What you need to know
For caregivers over 65 caring for another elderly person, help is out there. They're just not taking it.
In recent years, there has been an increase in the number of people who have become caregivers for their elderly relatives. It’s a stressful job, especially for those with little experience in caring for others. This is especially so when the caregivers are elderly themselves.
This kind of care, where an elderly person cares for an elderly spouse or relative, is becoming increasingly common. Among those over age 65 who needed long-term care, the percentage who named their spouse as their primary caregiver rose from 13.2 percent in 2005 to 21.5 percent in 2017, according to the Ministry of Health and Welfare's survey on the Health and Living Status of the Elderly.
According to the survey data, 49.1 percent of caregivers over 65 years old were looking after their spouses, and most of them were working over 14 hours a day. Of these elderly caregivers, nearly half (49.2 percent) said they had nobody who could help out and give them a break every so often.
These statistics point to the increasingly common occurrence of “elderly-for-elderly care” arrangements in Taiwan – and note that elderly caregivers are understandably getting stressed out.
To help them cope with the pressure-filled responsibilities of long-term care, caregivers can seek help from government-funded elderly care centers (日間照顧中心) and get some much-needed relief and breathing space. These centers provide services such as day care, residential care, and temporary day care center accommodation (also known as “breathing service,” or 又稱喘息服務). These services can help the main caregiver by giving them a break, some me-time, and relief from their daily burdens.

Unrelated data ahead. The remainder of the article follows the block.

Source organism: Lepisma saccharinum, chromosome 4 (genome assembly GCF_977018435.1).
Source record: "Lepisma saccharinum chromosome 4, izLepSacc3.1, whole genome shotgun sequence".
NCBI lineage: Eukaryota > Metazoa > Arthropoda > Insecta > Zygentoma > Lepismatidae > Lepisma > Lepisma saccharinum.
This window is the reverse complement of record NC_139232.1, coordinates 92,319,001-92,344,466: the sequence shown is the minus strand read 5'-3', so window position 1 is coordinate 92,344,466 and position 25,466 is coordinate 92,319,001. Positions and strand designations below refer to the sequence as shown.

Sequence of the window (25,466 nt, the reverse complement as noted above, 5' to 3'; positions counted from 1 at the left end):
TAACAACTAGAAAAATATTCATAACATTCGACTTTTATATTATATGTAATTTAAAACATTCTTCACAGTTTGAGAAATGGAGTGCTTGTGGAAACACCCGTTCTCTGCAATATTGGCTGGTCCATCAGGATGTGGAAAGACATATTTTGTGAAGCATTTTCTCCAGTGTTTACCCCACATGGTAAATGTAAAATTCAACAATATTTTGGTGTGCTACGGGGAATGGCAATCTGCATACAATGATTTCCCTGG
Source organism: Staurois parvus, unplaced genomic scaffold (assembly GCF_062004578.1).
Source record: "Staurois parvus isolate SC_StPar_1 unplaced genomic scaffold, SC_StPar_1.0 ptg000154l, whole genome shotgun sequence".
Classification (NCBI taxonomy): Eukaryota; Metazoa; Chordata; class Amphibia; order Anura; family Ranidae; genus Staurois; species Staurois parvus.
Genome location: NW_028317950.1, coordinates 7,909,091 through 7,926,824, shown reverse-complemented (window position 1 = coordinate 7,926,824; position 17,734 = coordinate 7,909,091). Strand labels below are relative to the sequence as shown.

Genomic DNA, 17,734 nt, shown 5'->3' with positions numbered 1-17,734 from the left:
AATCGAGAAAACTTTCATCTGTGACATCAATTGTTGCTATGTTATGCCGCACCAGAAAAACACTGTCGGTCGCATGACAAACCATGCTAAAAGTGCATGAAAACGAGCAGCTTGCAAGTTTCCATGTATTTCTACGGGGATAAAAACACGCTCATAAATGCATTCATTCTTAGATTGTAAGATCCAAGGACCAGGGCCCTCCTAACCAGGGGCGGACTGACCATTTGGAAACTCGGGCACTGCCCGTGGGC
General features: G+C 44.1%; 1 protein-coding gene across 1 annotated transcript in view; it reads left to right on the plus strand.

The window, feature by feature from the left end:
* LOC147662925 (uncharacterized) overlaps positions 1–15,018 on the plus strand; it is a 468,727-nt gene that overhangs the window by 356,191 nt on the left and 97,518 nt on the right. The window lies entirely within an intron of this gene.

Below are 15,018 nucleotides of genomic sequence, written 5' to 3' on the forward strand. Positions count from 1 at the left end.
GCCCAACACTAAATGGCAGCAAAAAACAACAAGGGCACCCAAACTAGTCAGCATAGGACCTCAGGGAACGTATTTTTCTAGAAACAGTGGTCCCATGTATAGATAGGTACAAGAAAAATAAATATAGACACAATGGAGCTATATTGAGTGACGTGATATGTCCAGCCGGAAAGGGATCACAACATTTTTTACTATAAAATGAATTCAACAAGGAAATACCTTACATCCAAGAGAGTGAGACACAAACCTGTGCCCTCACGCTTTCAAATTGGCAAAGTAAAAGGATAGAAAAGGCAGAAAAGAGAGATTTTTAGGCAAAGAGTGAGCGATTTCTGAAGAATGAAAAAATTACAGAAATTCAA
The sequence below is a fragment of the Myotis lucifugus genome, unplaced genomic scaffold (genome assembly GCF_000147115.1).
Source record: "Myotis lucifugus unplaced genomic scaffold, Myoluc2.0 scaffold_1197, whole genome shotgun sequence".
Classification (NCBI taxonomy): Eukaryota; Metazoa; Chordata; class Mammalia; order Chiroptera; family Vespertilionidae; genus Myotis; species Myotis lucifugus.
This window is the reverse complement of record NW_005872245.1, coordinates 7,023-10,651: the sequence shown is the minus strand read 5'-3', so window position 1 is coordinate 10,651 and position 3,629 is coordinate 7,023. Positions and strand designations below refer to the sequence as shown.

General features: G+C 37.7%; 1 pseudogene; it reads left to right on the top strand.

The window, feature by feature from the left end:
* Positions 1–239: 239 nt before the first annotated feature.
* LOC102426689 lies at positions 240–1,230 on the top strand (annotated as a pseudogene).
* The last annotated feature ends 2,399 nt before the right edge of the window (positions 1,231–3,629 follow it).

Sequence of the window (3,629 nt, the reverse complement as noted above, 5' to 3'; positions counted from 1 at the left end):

However, according to the 2017 survey, 40 to 50 percent of people over the age of 65 did not know about these long-term services.
About 48 percent of elderly caregivers did not know there were day care centers available, and nearly 35 percent of respondents did not know about residential care services. When compared with a survey taken in 2013, however, the proportion of people that did not know about these services had dropped significantly.
Over 50 percent of respondents said they already knew about the day care center and residential care services, but chose not to use them. The main reason respondents cited for not wanting to use these two services was that family members preferred to take care of the patients themselves.
The fact that so many family members prefer to take on the burden of caregiving may be related to trust, familiarity and the patient’s own preference and comfort level.
However, as “elderly-for-elderly care” becomes more common in Taiwan’s rapidly aging society, the strength and energy of caregivers at large is also on the wane. Elderly caregivers find themselves in greater need of long-term care services – and these offerings remain readily available.
The above glance at the data shows that, as Taiwan’s elderly population keeps increasing, one main obstacle to the quality of long-term care in Taiwan is the inability to persuade patients to accept care from outside the family.
This article first appeared on the Chinese-language Taiwan edition of The News Lens and can be found here.
Translator: Zeke Li
Editor: Nick Aspinwall (@Nick1Aspinwall)
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